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Researched by Richard Palmer - Transcribed by Ron Taylor from: Bolivar Breeze - Thursday, September 25, 1902

A Crow That Talks

Samuel Seager of Bolivar Has One That Has a Vocabulary

of More Than Twenty Words! 

Samuel Seager of Wellsville street has a crow that can talk very plainly.  Its vocabulary at present consists of about twenty words but it is adding a new word now and then.  Not only can this crow talk but it mimics the hens, rooster, cats and dogs of the neighborhood.  So well can this crow mimic a cackling hen that a neighbor woman spent fifteen minutes the other day looking for a hen's nest all on account of being deceived by the crow.

The crow's name is Jim and he is about sixteen months old.  His home was in a tree top over on the hill west of Bolivar but a bad boy found it and captured Jim and his little sister and sold them into bondage.  Mr. Seager secured Jim for his little boy Blair and little daughter Hattie to play with and to pet.  Jim after he became acquainted with the Seager family became very tame, did not fly away and was allowed the freedom of the yard and garden.  Last spring when the young corn began to come up he took a great liking for it and pulled it up by the roots and feasted on the fresh young shoots.  This led to his being confined in a wire cage for the summer.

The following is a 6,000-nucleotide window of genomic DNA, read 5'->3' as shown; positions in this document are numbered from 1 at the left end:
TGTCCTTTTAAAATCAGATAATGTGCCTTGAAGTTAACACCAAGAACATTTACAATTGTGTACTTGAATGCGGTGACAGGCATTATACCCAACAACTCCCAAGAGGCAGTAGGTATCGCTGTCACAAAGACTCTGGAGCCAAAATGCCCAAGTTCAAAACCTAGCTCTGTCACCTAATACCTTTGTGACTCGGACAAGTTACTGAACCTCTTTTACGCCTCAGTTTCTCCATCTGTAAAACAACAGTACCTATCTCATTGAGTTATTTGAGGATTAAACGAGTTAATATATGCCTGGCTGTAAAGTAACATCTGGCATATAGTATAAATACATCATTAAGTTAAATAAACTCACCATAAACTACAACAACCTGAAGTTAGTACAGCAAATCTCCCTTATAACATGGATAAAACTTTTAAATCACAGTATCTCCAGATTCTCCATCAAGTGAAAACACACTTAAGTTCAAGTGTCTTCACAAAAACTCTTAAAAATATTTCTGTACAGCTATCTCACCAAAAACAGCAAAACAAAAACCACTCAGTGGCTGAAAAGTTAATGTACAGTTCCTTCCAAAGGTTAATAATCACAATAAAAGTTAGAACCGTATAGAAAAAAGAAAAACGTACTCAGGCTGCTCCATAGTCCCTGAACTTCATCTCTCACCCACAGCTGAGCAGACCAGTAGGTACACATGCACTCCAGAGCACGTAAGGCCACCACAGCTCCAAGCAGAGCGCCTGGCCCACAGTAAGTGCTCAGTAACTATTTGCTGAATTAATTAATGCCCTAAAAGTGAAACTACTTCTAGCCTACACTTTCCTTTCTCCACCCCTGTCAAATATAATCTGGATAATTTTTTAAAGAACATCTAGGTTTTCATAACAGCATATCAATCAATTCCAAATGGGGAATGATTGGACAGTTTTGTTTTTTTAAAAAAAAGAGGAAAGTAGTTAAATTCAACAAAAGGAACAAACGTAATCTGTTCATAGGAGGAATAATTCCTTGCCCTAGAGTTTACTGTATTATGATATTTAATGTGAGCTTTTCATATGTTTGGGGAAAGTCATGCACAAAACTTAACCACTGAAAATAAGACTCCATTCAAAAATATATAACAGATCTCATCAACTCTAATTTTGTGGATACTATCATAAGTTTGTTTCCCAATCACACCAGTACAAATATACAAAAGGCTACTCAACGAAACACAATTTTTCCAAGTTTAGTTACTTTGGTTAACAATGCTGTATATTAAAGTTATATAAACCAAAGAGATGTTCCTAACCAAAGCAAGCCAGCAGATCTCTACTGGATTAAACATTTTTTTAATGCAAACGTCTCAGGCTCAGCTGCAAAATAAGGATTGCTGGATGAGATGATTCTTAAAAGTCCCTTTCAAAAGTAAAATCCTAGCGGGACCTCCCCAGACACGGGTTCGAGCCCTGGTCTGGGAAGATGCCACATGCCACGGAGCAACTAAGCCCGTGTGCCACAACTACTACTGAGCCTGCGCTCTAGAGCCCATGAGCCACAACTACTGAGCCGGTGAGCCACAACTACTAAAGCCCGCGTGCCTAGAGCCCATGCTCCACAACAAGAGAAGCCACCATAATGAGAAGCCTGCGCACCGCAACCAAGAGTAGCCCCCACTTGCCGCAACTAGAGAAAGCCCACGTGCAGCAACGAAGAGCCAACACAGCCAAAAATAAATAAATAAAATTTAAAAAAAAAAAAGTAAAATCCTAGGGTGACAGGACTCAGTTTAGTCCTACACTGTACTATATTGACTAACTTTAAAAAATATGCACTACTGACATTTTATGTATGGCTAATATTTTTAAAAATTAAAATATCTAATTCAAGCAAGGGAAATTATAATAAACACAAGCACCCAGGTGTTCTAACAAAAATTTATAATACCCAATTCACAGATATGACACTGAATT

Jim first began to talk last winter.  One day when Mr. Seager went out to feed him he was surprised to hear Jim say, "Hello Sam."  After that he greeted Mr. Seager that way regularly.  The longest sentence Jim has used is "I should say so."  This was in answer to the query: "Do you want your breakfast?"  Some of the other words Jim uses are "Good Morning," "Good Night," "Come Boss," when he hears some one calling the cows and other short expressions.

Jim eats twice a day, morning and evening.  He likes corn, wheat and other cereals pretty well but best of all he he likes bread and milk.  His greatest weakness is to have his head scratched.  When Mr. Seager or one of his children say to him: "Jim do you want your head scratched," he flies to the wire netting, perches on it and sticks his head out through a mesh and holds it steadily for a minute or until it is thoroughly scratched.  He takes a bath every day in a pail of water, that is except  when his new feathers are coming on, then he don't seem to care for a daily plunge in the pail.

Jim is shy of strangers and won't talk when a crowd gathers about his cage.  It took him a long time to get used to Mrs. Seager but he isn't afraid of her any more and will talk to her almost as freely as to Mr. Seager.

Jim gets lots of amusement out of a tomato can.  He boxes it about his cage and scolds it with the same degree of interest that a clucking hen does a wayward chick that wanders away from the brood.  Perhaps that is what Jim is trying to imitate.  Some days he makes as much noise as a group of children playing tag, and so well does he imitate each child's voice that passersby looking toward his cage in the Seager garden, wonder where the children are.  He often wrestles for days with a new expression before he masters it and jabbers to him self by the hour.  He has a special aversion to black, an umbrella, a black dress or a shiny pair of shoes will cause him to scold with all his might.

You have, of course, read that some crows talk after having their tongues split.  No operation has ever been performed on Jim's tongue.  Jim is not original in producing expressions he only repeats those he has heard but he imitates as well as many readers on the stage.

There is an old expression, "as poor as a crow."  Wild crows may be poor but Jim is as fat as butter.

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